Supporting peoples performance in the workplace can and should happen using the whole span of technology and learning theory that is now so easily available to us.  Whether it is a simple checklist of codes at the self-checkout in a fruit and veg shop or a pilot’s complex pre-flight procedure, or maybe a simulation for a surgeon to practice a rarely used operation before treating a patient, the tool needs to be directly applicable and be focused on successful performance of the task and the achievement of desired results. Access to a co-worker skilled and experienced in the task or to an expert coach is another form of performance support.

At an organisation level, recognition of the predominance of informal and social learning needs to be given prominence and supported accordingly. All of us who work in learning need to concentrate fully on understanding the business sufficiently so that we can apply our knowledge to performance and improvement of results, whether at an individual, team or organisation level.

It goes without saying that human capital is an organisation’s greatest and most fundamental resource, therefore for an organisation to perform at its best, its members of staff need to be performing to the best of their ability.

The more we can support people out of an understanding of their own and their organisation’s needs, the more likely it is that a beginner will become an expert, a follower will become a leader, and stagnation will transform to innovation.

So how well are we doing? In 2010 Capita asked senior business leaders in the UKs largest firms how learning and development was contributing to the organisations ability to perform.   The outcome of the research is worrying with only 18% of leaders saying that L & D strategy aligns to the overall business strategy.  There may be many reasons for this, but we have to address them. A recent unpublished American survey revealed the horrifying statistic that only 15% of executives would recommend L&D to their colleagues as a resource in improving business performance. We are a very long way from delivering the added value to the people and organisations who employ us, both in their perception and in our aspiration. If we fail, we will become isolated and increasingly irrelevant overheads that organisations will no longer afford.  Succeed, and we become central to the future.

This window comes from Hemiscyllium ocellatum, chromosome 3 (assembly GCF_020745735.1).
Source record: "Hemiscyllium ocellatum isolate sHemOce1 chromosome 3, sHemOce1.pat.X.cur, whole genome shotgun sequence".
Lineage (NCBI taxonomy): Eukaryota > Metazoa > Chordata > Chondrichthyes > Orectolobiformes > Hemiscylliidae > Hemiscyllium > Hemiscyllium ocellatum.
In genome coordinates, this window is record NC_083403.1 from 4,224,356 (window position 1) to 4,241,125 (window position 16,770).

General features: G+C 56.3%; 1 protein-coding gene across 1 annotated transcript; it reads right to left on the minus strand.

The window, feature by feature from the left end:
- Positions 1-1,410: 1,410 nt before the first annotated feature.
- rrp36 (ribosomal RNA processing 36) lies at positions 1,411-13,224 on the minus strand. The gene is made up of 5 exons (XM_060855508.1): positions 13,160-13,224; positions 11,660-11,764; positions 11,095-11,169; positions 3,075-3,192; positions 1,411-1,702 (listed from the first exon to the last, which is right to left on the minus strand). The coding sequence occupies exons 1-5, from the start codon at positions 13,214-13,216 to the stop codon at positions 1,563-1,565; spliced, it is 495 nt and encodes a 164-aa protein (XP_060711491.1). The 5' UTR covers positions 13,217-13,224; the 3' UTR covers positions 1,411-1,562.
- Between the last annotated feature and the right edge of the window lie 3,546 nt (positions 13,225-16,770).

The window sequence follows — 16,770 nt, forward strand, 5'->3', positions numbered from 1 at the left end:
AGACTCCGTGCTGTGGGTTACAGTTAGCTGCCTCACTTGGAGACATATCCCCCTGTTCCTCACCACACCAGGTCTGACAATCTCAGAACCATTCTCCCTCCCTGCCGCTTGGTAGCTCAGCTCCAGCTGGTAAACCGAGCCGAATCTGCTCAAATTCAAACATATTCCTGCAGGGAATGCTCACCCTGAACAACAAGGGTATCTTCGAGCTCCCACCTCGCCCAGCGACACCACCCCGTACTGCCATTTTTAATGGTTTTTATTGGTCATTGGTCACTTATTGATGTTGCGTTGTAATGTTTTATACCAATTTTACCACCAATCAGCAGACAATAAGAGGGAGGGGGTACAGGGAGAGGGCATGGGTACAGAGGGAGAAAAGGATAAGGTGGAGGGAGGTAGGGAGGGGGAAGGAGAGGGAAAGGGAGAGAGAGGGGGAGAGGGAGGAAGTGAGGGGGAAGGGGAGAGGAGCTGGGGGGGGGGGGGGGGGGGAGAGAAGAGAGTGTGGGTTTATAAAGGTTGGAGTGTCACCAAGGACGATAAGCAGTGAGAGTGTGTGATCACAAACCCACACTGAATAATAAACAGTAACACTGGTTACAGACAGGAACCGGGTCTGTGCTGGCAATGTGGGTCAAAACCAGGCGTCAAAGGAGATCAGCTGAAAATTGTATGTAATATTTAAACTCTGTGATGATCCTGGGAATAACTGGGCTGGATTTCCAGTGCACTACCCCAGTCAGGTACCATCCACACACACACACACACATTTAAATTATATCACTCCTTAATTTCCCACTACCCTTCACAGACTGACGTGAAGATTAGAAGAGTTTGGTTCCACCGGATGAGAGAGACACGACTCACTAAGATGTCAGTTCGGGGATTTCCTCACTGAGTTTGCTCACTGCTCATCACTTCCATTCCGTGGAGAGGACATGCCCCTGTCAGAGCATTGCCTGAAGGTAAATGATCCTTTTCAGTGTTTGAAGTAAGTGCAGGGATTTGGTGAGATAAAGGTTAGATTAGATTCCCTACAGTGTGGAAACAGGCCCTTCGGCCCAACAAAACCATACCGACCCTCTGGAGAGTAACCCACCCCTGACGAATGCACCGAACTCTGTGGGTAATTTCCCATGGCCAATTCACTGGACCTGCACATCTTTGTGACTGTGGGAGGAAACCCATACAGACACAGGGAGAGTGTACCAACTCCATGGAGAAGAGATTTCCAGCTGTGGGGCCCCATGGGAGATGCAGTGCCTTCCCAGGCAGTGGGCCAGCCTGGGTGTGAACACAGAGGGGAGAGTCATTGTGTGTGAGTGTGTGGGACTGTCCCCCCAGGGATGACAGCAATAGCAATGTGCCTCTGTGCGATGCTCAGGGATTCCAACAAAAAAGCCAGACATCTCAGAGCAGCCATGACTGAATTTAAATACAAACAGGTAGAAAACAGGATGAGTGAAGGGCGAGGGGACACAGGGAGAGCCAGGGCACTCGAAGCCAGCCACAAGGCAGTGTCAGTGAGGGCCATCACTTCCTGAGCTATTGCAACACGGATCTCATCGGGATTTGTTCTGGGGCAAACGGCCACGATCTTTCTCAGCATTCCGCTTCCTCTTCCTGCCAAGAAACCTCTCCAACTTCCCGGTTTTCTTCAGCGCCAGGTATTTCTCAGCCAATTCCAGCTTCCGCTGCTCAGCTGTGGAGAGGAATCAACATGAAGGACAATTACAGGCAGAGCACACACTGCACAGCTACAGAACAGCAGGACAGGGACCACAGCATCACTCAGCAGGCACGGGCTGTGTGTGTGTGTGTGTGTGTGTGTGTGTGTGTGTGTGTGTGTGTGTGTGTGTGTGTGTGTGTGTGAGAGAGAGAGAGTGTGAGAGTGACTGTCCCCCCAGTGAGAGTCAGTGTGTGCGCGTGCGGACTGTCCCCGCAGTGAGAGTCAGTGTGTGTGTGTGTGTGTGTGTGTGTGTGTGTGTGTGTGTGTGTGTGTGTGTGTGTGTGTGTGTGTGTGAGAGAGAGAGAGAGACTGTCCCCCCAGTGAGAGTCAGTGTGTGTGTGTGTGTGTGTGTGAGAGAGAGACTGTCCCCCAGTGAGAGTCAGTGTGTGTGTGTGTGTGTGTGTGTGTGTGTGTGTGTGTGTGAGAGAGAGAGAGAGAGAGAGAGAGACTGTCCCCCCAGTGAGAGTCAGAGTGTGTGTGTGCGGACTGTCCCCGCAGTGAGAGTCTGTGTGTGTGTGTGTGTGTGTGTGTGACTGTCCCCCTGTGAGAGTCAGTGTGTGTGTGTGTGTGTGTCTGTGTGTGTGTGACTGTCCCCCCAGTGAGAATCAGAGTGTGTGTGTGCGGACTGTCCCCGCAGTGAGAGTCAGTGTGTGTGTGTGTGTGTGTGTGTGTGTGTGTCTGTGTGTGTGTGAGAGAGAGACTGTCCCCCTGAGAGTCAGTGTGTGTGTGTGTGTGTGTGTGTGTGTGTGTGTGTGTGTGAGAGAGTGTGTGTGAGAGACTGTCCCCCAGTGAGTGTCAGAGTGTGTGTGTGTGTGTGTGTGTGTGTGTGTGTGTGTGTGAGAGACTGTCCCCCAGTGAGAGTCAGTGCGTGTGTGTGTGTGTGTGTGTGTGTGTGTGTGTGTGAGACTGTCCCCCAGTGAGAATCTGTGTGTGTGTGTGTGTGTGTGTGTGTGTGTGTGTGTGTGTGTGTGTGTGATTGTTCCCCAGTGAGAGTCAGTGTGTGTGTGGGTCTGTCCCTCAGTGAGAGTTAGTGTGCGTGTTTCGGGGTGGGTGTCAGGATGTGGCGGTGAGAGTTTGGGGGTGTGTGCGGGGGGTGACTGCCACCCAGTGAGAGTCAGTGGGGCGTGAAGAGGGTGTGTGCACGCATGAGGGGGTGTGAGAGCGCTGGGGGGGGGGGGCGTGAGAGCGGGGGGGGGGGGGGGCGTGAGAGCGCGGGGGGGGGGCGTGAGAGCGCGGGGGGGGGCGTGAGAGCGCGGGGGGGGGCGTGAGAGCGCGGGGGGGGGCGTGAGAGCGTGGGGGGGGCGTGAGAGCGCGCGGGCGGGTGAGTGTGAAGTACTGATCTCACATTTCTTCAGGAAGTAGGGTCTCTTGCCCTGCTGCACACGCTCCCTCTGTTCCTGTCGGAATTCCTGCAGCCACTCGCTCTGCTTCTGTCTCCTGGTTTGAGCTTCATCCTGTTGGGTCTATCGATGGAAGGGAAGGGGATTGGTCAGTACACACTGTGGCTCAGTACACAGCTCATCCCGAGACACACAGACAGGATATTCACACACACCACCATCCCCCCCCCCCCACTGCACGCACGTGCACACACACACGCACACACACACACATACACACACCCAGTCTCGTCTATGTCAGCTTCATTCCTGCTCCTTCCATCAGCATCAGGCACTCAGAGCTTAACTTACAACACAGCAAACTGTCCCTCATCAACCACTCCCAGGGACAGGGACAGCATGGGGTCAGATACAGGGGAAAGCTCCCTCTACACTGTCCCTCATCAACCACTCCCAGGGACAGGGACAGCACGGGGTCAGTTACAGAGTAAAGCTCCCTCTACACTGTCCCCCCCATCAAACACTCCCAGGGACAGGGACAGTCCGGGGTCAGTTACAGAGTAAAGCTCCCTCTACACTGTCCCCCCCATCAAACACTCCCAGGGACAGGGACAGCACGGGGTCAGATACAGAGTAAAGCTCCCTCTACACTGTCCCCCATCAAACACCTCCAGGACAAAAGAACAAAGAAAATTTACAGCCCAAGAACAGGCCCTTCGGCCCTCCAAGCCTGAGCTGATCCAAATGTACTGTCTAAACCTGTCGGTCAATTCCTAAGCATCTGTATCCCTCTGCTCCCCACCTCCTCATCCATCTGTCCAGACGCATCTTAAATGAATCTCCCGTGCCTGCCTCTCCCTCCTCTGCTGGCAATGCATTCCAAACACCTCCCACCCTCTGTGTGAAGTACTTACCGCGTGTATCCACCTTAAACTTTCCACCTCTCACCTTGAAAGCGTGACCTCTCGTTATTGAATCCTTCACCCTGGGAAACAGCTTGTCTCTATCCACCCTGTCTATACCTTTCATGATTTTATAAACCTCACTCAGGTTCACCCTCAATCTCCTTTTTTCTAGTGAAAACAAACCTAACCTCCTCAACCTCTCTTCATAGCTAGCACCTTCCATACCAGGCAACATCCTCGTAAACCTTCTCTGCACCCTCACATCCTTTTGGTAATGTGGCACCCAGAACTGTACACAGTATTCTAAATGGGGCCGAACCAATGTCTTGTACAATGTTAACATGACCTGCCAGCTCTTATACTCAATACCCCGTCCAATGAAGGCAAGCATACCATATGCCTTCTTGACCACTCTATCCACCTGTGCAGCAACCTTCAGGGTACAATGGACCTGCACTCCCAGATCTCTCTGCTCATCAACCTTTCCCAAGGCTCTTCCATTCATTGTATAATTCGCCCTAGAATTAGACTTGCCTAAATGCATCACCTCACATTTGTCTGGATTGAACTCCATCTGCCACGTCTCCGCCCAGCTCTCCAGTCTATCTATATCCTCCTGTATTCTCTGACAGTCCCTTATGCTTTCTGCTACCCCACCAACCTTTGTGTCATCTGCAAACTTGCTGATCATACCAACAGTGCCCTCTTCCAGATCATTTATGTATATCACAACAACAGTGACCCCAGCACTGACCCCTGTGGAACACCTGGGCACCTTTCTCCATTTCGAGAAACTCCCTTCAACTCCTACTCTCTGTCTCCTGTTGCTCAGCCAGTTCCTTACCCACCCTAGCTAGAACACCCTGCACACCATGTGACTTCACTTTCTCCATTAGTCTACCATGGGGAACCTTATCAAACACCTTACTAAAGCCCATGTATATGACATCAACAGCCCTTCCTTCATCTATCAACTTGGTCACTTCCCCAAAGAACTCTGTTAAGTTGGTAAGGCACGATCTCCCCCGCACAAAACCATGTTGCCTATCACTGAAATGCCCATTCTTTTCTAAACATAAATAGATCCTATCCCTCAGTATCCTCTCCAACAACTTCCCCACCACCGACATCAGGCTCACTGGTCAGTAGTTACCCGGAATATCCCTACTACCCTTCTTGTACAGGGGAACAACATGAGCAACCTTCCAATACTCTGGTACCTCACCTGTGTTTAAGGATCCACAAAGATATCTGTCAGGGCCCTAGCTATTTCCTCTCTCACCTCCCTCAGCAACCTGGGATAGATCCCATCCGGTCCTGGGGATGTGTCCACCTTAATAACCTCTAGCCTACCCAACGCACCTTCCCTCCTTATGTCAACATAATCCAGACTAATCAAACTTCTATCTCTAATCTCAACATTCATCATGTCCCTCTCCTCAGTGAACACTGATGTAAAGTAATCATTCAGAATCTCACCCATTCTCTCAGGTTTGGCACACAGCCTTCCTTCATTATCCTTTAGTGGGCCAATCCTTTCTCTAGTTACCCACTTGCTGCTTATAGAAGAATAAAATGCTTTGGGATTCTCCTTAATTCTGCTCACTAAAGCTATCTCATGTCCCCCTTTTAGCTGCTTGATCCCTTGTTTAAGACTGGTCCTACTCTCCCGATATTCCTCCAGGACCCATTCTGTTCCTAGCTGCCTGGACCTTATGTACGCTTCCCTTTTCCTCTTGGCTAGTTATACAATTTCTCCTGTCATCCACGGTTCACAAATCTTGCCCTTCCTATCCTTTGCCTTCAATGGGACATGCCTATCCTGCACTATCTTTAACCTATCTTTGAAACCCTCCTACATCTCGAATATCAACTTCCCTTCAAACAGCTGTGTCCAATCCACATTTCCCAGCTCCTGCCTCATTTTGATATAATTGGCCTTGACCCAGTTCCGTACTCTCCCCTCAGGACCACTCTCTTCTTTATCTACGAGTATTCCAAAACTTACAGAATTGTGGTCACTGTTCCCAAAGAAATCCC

#chat2lrn on Thursday 16 February will seek to explore what performance support means in practice, and how as learning professionals we can position and skill ourselves to provide that support…..hope you can join the conversation!

To help you get ready for our next exciting session, have a look at the following posts………….

http://www.learningsolutionsmag.com/articles/668/the-other-side-of-learning-performance-is-everything

http://www.trainingindustry.com/blog/blog-entries/where-does-learning-end-and-performance-support-begin.aspx